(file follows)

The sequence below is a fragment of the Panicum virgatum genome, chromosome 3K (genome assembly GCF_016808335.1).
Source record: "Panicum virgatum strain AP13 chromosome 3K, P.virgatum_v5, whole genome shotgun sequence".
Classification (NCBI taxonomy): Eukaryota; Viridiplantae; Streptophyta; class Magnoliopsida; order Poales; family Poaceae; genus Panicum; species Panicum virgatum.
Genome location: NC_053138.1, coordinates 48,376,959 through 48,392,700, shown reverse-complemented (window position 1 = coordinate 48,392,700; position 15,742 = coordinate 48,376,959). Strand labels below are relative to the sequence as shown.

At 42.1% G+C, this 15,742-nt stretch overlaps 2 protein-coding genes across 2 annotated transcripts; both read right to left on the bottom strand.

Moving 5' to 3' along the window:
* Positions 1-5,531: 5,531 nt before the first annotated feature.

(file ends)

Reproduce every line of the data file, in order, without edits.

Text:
The sequence below is a fragment of the Panicum virgatum genome, chromosome 3K (genome assembly GCF_016808335.1).
Source record: "Panicum virgatum strain AP13 chromosome 3K, P.virgatum_v5, whole genome shotgun sequence".
Classification (NCBI taxonomy): Eukaryota; Viridiplantae; Streptophyta; class Magnoliopsida; order Poales; family Poaceae; genus Panicum; species Panicum virgatum.
Genome location: NC_053138.1, coordinates 48,376,959 through 48,392,700, shown reverse-complemented (window position 1 = coordinate 48,392,700; position 15,742 = coordinate 48,376,959). Strand labels below are relative to the sequence as shown.

At 42.1% G+C, this 15,742-nt stretch overlaps 2 protein-coding genes across 2 annotated transcripts; both read right to left on the bottom strand.

Moving 5' to 3' along the window:
* Positions 1-5,531: 5,531 nt before the first annotated feature.